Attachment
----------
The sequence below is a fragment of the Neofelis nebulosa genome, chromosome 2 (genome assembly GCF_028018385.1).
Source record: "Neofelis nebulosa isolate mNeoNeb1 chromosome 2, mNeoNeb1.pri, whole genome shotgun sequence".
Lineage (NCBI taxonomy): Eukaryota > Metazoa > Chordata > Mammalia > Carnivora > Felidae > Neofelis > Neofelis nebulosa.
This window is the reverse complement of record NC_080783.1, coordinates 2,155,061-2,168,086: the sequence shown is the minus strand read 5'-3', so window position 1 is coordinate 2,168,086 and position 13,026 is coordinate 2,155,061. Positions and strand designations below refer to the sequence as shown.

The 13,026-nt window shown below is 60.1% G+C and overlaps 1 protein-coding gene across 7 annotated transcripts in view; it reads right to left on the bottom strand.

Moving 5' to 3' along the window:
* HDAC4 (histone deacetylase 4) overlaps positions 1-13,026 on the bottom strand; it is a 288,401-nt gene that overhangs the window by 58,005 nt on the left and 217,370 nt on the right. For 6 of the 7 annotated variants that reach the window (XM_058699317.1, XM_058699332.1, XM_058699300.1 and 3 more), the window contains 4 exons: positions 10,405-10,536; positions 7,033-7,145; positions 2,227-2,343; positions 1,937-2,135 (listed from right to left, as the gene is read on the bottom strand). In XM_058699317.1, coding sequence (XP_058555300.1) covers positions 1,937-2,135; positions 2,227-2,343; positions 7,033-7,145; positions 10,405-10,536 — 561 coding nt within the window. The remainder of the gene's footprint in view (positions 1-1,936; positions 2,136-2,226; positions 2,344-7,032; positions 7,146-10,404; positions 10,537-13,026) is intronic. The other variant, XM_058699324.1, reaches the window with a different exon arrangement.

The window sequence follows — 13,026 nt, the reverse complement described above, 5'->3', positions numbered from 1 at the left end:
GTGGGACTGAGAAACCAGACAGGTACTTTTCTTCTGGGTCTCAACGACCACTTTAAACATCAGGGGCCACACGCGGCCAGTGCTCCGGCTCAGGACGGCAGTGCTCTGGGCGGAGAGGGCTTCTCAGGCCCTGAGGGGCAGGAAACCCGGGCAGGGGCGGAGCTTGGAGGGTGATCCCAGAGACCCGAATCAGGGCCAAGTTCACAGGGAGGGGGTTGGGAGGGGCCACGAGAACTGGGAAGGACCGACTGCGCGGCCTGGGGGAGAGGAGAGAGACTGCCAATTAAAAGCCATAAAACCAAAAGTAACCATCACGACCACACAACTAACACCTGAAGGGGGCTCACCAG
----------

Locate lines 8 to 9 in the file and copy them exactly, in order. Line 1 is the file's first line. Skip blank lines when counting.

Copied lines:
The window sequence follows — 13,026 nt, the reverse complement described above, 5'->3', positions numbered from 1 at the left end:
GTGGGACTGAGAAACCAGACAGGTACTTTTCTTCTGGGTCTCAACGACCACTTTAAACATCAGGGGCCACACGCGGCCAGTGCTCCGGCTCAGGACGGCAGTGCTCTGGGCGGAGAGGGCTTCTCAGGCCCTGAGGGGCAGGAAACCCGGGCAGGGGCGGAGCTTGGAGGGTGATCCCAGAGACCCGAATCAGGGCCAAGTTCACAGGGAGGGGGTTGGGAGGGGCCACGAGAACTGGGAAGGACCGACTGCGCGGCCTGGGGGAGAGGAGAGAGACTGCCAATTAAAAGCCATAAAACCAAAAGTAACCATCACGACCACACAACTAACACCTGAAGGGGGCTCACCAG